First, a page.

This is a quick dish that dresses up leftovers and might even fool family members into thinking you've spent tons of time in the kitchen. Serve with rice or gluten-free noodles.
This is great comfort food. Gluten-free corn pasta holds up well for casseroles.
Since you’re already making your own bread, you only have to improvise a little bit to address the new food allergies. Start with the bread recipe that worked for you before. Omit the potato starch and replace it with tapioca starch or arrowroot. If you happen to be using mashed potato flakes, replace them with quinoa flakes in the same amount. Instead of using baker’s yeast as a leavening agent, try adding 1 tablespoon of baking powder. Mix it with your recipe's other dry ingredients.
Our special diet chefs answer your questions about allergy-friendly baking.
Food editor Beth Hillson answers your questions about allergy-friendly baking.
If you think that gluten-free baking means you’re stuck with rice flour and cornstarch, think again. There is a world of delicious and nutritious alternative flours available made from grains, seeds, beans, tubers—and even grapes. Once you learn how to select and use these flours, you can continue making your favorite foods and add essential vitamins, minerals and fiber to your diet without compromising on taste. In addition to good flavor, many of these flours add rich hues to your baking, from the deep purple-red of cabernet flour to the buttery yellow of quinoa to the rich, whole-grain look of Montina. Use this primer to navigate the world of great grains and to incorporate new flours into your baking.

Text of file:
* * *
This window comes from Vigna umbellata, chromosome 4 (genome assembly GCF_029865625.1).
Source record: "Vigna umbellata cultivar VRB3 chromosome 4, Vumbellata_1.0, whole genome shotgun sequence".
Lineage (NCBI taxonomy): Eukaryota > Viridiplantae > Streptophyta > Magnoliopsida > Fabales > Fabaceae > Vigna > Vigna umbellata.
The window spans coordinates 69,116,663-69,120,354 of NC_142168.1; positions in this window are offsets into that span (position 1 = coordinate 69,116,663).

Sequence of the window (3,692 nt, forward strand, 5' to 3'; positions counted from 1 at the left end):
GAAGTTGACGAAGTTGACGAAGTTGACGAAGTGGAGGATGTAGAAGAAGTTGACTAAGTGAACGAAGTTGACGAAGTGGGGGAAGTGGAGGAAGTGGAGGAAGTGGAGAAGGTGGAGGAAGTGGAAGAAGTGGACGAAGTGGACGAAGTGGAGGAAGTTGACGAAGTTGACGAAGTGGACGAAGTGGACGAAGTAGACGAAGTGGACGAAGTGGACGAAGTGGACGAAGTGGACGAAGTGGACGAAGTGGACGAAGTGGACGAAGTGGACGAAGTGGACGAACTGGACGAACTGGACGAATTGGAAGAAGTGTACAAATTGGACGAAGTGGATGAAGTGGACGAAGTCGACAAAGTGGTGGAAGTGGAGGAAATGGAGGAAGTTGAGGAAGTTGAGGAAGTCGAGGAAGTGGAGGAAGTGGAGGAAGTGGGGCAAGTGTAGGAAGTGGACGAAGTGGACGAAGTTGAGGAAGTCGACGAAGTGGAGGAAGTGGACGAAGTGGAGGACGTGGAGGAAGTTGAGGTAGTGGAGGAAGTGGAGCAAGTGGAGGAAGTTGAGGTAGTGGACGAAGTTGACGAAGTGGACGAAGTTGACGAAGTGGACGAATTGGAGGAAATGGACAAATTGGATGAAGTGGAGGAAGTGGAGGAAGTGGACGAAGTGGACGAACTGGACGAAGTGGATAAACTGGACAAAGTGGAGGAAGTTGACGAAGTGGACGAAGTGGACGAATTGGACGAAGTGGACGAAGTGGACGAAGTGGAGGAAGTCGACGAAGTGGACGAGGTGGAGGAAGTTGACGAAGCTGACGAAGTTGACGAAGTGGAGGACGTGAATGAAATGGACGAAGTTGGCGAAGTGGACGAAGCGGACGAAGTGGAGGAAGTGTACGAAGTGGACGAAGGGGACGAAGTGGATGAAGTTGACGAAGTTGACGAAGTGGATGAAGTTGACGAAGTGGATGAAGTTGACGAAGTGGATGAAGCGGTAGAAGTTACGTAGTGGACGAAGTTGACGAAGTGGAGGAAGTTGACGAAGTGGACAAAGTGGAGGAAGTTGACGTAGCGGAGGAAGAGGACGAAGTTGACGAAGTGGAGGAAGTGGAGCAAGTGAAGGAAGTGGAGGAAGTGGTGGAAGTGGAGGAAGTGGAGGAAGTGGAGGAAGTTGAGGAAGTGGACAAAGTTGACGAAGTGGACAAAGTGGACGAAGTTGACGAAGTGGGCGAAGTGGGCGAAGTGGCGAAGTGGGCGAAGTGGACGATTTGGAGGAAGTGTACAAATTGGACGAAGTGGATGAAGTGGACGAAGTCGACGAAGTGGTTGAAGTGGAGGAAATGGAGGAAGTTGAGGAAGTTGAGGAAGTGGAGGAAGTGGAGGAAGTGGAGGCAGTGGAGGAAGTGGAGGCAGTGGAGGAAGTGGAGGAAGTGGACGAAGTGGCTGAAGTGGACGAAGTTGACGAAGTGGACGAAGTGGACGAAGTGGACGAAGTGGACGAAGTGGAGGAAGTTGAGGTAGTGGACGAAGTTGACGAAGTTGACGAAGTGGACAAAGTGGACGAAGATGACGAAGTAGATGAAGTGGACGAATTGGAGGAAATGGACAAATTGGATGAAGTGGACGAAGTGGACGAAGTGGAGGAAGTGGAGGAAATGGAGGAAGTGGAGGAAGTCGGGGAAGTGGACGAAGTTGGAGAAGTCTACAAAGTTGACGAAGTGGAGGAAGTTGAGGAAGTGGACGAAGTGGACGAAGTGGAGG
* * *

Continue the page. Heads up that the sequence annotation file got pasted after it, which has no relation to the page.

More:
Some gluten-free flours are available at your local grocery store. Others can be purchased online or at specialty and natural food stores.
Corn is hidden in many ingredients, including sorbitol, maltodextrin, most baking powders, confectioner’s sugar and monosodium glutamate (MSG), to name a few. Even xanthan gum, which is used in many gluten-free prepared foods and mixes, is produced from the fermentation of corn sugar. (Xanthan gum may not pose a problem unless your corn allergy is serious.) Guar gum is a safe alternative.
Gluten Free & More's guide to choosing and using gluten-free flours. Keep in mind that baking gluten-free requires using a mix of flours. If you're new to gluten-free baking, start with our standard blends or purchase an all-purpose commercial blend at your local natural food store. Once you're comfortable with the nuances of a basic gluten-free blend, try introducing new flour varieties slowly into your repertoire. In time, you'll be able to customize recipes to your individual preferences.
In France, this delightful custard-like dessert is traditionally prepared during cherry season but it can be enjoyed any time of year using fresh apples or any seasonal fruit. Serve warm with a sprinkling of powdered sugar or topped with non-dairy ice cream.